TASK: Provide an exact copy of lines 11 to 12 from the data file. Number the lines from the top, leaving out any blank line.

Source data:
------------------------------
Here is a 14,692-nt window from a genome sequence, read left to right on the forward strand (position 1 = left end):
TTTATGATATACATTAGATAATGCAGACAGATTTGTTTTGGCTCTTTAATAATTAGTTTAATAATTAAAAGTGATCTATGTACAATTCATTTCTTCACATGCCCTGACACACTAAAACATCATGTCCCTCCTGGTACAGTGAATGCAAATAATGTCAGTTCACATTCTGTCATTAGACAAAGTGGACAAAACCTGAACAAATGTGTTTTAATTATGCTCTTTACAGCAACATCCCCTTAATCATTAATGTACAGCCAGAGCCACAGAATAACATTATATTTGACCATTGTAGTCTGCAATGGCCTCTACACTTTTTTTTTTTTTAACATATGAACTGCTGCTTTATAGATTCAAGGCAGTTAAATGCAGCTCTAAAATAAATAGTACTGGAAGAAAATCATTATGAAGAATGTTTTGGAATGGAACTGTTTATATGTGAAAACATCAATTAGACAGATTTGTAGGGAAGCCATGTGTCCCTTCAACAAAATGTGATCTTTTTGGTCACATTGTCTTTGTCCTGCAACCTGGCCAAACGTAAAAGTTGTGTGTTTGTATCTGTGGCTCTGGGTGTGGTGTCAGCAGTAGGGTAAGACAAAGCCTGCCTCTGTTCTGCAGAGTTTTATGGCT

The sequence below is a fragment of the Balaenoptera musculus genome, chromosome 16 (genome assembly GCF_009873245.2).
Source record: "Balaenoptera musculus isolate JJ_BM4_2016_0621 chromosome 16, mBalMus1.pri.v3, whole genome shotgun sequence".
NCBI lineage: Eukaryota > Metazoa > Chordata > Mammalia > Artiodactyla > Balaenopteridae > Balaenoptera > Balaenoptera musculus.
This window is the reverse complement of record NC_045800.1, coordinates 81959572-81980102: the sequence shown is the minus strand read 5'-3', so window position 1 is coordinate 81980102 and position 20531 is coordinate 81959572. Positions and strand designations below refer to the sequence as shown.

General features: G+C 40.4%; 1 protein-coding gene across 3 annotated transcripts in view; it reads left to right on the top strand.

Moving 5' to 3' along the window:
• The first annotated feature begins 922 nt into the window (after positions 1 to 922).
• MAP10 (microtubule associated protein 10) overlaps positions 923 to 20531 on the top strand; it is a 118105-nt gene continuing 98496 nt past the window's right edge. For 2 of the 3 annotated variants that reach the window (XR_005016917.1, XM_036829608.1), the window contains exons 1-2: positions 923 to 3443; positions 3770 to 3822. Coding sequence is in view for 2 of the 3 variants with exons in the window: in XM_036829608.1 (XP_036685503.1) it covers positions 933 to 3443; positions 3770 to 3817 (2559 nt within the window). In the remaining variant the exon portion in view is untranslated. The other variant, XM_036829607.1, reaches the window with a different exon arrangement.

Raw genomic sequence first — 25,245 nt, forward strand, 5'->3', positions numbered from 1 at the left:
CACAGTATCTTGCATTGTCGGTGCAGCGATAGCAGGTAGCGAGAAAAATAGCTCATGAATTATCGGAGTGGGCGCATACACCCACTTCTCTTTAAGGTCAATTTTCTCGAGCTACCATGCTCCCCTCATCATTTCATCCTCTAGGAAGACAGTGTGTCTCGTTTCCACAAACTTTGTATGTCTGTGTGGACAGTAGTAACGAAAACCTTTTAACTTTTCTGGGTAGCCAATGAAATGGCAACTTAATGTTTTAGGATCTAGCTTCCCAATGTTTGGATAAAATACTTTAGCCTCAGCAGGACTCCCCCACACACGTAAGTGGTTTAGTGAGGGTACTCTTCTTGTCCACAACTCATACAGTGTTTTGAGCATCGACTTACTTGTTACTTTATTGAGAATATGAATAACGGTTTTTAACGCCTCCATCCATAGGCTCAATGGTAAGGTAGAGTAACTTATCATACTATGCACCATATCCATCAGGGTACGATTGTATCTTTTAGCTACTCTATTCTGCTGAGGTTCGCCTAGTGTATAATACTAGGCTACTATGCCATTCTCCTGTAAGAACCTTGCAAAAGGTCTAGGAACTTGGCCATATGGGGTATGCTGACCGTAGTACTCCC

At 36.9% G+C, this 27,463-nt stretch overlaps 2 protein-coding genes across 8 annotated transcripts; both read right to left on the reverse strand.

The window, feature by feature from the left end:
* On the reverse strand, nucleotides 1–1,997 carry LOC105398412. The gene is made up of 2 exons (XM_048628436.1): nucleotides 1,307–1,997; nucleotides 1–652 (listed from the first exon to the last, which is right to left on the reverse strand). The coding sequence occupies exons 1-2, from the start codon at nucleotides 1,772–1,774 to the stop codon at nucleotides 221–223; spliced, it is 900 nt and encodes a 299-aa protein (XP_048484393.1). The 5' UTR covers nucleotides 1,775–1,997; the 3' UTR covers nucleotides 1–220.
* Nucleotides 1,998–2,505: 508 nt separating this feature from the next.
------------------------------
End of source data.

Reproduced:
Raw genomic sequence first — 25,245 nt, forward strand, 5'->3', positions numbered from 1 at the left:
CACAGTATCTTGCATTGTCGGTGCAGCGATAGCAGGTAGCGAGAAAAATAGCTCATGAATTATCGGAGTGGGCGCATACACCCACTTCTCTTTAAGGTCAATTTTCTCGAGCTACCATGCTCCCCTCATCATTTCATCCTCTAGGAAGACAGTGTGTCTCGTTTCCACAAACTTTGTATGTCTGTGTGGACAGTAGTAACGAAAACCTTTTAACTTTTCTGGGTAGCCAATGAAATGGCAACTTAATGTTTTAGGATCTAGCTTCCCAATGTTTGGATAAAATACTTTAGCCTCAGCAGGACTCCCCCACACACGTAAGTGGTTTAGTGAGGGTACTCTTCTTGTCCACAACTCATACAGTGTTTTGAGCATCGACTTACTTGTTACTTTATTGAGAATATGAATAACGGTTTTTAACGCCTCCATCCATAGGCTCAATGGTAAGGTAGAGTAACTTATCATACTATGCACCATATCCATCAGGGTACGATTGTATCTTTTAGCTACTCTATTCTGCTGAGGTTCGCCTAGTGTATAATACTAGGCTACTATGCCATTCTCCTGTAAGAACCTTGCAAAAGGTCTAGGAACTTGGCCATATGGGGTATGCTGACCGTAGTACTCCC